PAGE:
V. The Modern Period, 1789–1914 > C. The Middle East and North Africa, 1792–1914 > 2. The Middle East and Egypt, 1796–1914 > e. Egypt > 1905
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  The Encyclopedia of World History.  2001.
 
 
1905
 
Death of MUHAMMAD ABDUH (b. 1849), the leading figure in the modern Islamic reform movement. He rose to become the Grand Mufti of Egypt, and in his legal rulings as well as his books, he advocated the reform of Islam to adapt it to modern requirements. His ideas have had an immense influence on Islamic thought in the 20th century.  1
 
1906, June 13
 
The Dinshaway Incident. A British officer died following a scuffle with Egyptian villagers in a trivial dispute over pigeon shooting. The British imposed heavy punitive sentences on the villagers, including public executions, which stirred widespread indignation and nationalist feelings in the country.  2
 
1907–11
 
Sir Eldon Gorst served as British consul general, replacing Cromer. He followed a more conciliatory policy of cultivating good relations with the khedive, increasing the Egyptian share in the administration, and putting life into the Egyptian consultative bodies set up shortly after the occupation. He was partially successful, although nationalist opposition to the British was not checked.  3
 
1907
 
Formation of political parties. Mustafa Kamil (1874–1908), a French-educated lawyer, charismatic speaker, and editor of the newspaper al-Liwa’ (founded 1900), established the Nationalist Party (al-Hizb al-Watani), which represented uncompromising hostility to British rule. The party declined after his premature death. A more moderate group of nationalists founded the newspaper al-Jarida and a rival party, Hizb al-Umma, which was oriented toward cooperation with Britain to develop constitutional government and Egyptian self-rule. Sheik Ali Yusuf, who in 1889 founded the popular journal al-Mu'ayyad, established the Constitutional Reform Party, which supported the interests of the khedive. The party did not survive his death in 1913.  4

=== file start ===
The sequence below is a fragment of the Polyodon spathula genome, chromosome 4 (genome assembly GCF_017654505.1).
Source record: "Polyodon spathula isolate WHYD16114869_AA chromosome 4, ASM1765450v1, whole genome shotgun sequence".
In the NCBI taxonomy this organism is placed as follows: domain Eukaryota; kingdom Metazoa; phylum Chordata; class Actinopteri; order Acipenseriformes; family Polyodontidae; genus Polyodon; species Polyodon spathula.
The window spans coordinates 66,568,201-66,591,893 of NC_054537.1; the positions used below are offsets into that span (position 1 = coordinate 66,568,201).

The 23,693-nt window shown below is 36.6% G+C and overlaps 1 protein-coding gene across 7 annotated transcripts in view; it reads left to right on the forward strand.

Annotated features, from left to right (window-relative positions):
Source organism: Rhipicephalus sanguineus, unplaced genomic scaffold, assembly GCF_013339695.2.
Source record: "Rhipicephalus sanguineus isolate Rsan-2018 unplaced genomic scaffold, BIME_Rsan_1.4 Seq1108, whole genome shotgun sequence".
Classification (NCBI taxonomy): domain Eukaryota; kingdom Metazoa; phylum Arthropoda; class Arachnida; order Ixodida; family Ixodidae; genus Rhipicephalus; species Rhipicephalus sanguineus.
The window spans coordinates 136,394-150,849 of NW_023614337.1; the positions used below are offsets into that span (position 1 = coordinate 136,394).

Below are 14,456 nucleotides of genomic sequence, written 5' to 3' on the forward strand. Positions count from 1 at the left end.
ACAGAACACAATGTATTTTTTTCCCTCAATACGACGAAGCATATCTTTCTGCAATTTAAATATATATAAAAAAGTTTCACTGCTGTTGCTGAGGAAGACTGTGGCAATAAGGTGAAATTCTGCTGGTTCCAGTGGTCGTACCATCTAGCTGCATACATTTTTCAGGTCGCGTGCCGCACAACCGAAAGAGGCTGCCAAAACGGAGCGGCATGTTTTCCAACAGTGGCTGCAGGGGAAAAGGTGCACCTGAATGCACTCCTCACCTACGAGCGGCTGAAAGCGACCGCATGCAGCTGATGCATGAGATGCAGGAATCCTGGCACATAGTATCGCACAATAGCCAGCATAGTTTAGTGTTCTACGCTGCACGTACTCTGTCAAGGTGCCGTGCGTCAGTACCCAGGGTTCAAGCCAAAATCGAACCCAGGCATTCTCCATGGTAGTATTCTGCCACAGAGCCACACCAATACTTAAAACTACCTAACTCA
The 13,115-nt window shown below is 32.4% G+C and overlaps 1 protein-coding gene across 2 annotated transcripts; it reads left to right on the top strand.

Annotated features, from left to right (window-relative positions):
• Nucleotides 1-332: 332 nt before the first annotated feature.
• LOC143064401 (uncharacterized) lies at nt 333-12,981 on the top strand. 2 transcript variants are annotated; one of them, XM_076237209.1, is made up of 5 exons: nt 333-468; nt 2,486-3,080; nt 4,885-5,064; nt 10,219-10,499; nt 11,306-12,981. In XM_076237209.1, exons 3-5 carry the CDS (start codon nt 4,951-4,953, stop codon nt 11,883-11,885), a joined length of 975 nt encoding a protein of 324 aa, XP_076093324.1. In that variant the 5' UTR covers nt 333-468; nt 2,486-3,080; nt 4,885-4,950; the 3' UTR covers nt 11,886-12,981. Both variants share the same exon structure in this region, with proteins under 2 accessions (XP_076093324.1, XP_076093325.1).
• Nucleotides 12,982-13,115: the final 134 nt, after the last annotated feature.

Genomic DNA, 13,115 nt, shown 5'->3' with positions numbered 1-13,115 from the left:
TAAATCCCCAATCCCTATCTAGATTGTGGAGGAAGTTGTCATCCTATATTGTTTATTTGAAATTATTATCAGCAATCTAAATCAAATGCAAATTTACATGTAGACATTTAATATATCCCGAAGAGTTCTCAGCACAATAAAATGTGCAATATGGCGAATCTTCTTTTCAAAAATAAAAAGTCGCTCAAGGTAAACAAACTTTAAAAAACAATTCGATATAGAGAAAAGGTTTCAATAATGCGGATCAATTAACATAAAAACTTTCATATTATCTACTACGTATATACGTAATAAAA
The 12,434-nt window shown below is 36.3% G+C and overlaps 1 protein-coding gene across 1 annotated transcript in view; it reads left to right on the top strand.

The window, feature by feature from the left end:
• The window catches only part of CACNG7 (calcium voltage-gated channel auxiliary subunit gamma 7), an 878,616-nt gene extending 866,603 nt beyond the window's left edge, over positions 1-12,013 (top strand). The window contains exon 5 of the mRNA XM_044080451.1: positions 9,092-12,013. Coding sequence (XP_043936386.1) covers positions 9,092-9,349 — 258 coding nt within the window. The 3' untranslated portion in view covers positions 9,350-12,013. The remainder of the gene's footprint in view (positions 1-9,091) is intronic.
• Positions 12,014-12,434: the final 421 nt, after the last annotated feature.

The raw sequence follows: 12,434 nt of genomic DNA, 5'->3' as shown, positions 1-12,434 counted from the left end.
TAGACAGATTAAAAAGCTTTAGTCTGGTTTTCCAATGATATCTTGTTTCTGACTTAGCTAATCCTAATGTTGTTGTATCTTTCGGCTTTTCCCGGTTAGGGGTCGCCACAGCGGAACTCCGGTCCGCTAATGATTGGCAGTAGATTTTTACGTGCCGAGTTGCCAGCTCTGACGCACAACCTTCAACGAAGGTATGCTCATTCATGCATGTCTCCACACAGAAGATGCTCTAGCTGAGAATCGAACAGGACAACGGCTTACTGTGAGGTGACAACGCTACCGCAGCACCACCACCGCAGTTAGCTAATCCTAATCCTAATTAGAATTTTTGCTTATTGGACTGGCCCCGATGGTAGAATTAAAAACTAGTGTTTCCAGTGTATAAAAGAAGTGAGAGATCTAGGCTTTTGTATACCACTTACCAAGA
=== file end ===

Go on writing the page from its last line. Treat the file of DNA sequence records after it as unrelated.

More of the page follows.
1908
 
Establishment of the first Egyptian university, financed by voluntary contributions. It was taken over by the state and became King Fu'ad University in 1925.  5
 
1910, Feb. 20
 
Assassination of the Coptic prime minister Butrus Ghali by a young Muslim nationalist. One of its repercussions was a new Coptic mistrust of the Muslim Egyptian nationalists. A Coptic Congress met in Asyut in 1911 to voice specifically Coptic political demands, which were rejected by a rival Muslim Congress convened in Heliopolis that year.  6
 
1911–14
 
Lord Kitchener served as consul general, following Gorst's death. He abandoned the policy of conciliation with the khedive and restored strong autocratic methods of rule.  7
 
1913
 
Creation of the new Legislative Assembly, with wider powers than previous parliamentary bodies. It was dominated by large landowners, but from its members emerged the leaders of the 1919 Revolution, including Sa’d Zaghlul.  8
 
1914
 
Death of Jurji Zaydan (b. 1861), a Lebanese Christian emigrant who wrote historical novels and biographies and became a pioneering figure in Egyptian journalism. His periodical al-Hilal, founded in 1892, introduced the popular presentation of topics in different fields of knowledge and gained wide appeal.  9
 
Dec. 19
 
Deposition of Khedive Abbas II (while on a visit to Istanbul) by the British, a day after their declaration of a protectorate over Egypt. Abbas was succeeded by his uncle, Husayn Kamil (d. 1917), who took the title of sultan to signal the end of Ottoman suzerainty over Egypt. (See Egypt)  10
 
 
 
The Encyclopedia of World History, Sixth edition. Peter N. Stearns, general editor. Copyright © 2001 by Houghton Mifflin Company. Maps by Mary Reilly, copyright 2001 by Houghton Mifflin Company. Published by Houghton Mifflin Company. All rights reserved.

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